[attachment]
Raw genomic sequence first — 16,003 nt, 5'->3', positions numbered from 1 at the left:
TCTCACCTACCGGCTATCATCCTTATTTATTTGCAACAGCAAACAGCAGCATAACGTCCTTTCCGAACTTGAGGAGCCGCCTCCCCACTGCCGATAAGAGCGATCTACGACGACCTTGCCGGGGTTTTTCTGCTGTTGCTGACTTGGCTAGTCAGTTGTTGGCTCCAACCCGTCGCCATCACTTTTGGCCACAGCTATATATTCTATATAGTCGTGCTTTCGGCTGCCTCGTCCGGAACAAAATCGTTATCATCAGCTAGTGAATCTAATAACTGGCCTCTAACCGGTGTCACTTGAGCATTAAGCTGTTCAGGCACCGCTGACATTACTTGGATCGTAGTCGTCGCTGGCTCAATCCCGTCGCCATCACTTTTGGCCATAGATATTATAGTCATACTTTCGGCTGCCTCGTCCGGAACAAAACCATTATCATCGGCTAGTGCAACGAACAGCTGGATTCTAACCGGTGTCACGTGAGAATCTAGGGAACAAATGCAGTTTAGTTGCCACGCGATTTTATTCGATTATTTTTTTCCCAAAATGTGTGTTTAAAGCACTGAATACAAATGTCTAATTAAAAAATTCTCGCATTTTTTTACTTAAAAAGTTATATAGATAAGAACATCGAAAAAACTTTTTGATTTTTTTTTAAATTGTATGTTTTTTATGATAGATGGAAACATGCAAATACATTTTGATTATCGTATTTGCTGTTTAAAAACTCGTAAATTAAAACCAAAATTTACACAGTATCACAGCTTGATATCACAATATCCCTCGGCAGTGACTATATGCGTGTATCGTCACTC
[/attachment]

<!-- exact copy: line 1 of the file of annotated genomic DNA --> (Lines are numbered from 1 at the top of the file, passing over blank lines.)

Raw genomic sequence first — 16,003 nt, 5'->3', positions numbered from 1 at the left: